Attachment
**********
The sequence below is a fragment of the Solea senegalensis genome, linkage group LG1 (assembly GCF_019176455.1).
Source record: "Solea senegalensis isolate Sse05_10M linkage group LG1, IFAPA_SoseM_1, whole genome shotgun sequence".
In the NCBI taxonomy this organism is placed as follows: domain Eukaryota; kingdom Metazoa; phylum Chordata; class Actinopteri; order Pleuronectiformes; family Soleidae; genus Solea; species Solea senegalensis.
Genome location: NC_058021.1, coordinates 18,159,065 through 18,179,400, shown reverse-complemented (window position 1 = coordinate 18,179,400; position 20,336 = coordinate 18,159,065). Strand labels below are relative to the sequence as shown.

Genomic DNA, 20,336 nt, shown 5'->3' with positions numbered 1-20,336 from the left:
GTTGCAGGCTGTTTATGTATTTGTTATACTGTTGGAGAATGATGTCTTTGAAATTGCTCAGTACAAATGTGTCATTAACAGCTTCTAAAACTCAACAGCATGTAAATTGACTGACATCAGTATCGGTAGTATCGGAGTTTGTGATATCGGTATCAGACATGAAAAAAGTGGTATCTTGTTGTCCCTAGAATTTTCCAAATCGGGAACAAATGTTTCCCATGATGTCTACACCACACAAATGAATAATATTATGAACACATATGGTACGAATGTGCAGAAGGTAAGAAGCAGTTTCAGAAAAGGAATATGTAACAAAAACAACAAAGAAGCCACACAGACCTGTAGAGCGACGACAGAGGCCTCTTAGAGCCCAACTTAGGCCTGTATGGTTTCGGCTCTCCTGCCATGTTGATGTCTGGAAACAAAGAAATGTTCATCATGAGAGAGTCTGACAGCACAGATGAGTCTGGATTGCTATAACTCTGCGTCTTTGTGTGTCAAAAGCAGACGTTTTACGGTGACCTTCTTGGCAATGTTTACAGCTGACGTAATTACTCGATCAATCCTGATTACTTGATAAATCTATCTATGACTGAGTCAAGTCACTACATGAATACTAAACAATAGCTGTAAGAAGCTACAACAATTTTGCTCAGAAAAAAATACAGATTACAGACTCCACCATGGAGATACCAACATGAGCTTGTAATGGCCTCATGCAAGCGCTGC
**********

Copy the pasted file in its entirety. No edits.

The sequence below is a fragment of the Solea senegalensis genome, linkage group LG1 (assembly GCF_019176455.1).
Source record: "Solea senegalensis isolate Sse05_10M linkage group LG1, IFAPA_SoseM_1, whole genome shotgun sequence".
In the NCBI taxonomy this organism is placed as follows: domain Eukaryota; kingdom Metazoa; phylum Chordata; class Actinopteri; order Pleuronectiformes; family Soleidae; genus Solea; species Solea senegalensis.
Genome location: NC_058021.1, coordinates 18,159,065 through 18,179,400, shown reverse-complemented (window position 1 = coordinate 18,179,400; position 20,336 = coordinate 18,159,065). Strand labels below are relative to the sequence as shown.

Genomic DNA, 20,336 nt, shown 5'->3' with positions numbered 1-20,336 from the left:
GTTGCAGGCTGTTTATGTATTTGTTATACTGTTGGAGAATGATGTCTTTGAAATTGCTCAGTACAAATGTGTCATTAACAGCTTCTAAAACTCAACAGCATGTAAATTGACTGACATCAGTATCGGTAGTATCGGAGTTTGTGATATCGGTATCAGACATGAAAAAAGTGGTATCTTGTTGTCCCTAGAATTTTCCAAATCGGGAACAAATGTTTCCCATGATGTCTACACCACACAAATGAATAATATTATGAACACATATGGTACGAATGTGCAGAAGGTAAGAAGCAGTTTCAGAAAAGGAATATGTAACAAAAACAACAAAGAAGCCACACAGACCTGTAGAGCGACGACAGAGGCCTCTTAGAGCCCAACTTAGGCCTGTATGGTTTCGGCTCTCCTGCCATGTTGATGTCTGGAAACAAAGAAATGTTCATCATGAGAGAGTCTGACAGCACAGATGAGTCTGGATTGCTATAACTCTGCGTCTTTGTGTGTCAAAAGCAGACGTTTTACGGTGACCTTCTTGGCAATGTTTACAGCTGACGTAATTACTCGATCAATCCTGATTACTTGATAAATCTATCTATGACTGAGTCAAGTCACTACATGAATACTAAACAATAGCTGTAAGAAGCTACAACAATTTTGCTCAGAAAAAAATACAGATTACAGACTCCACCATGGAGATACCAACATGAGCTTGTAATGGCCTCATGCAAGCGCTGC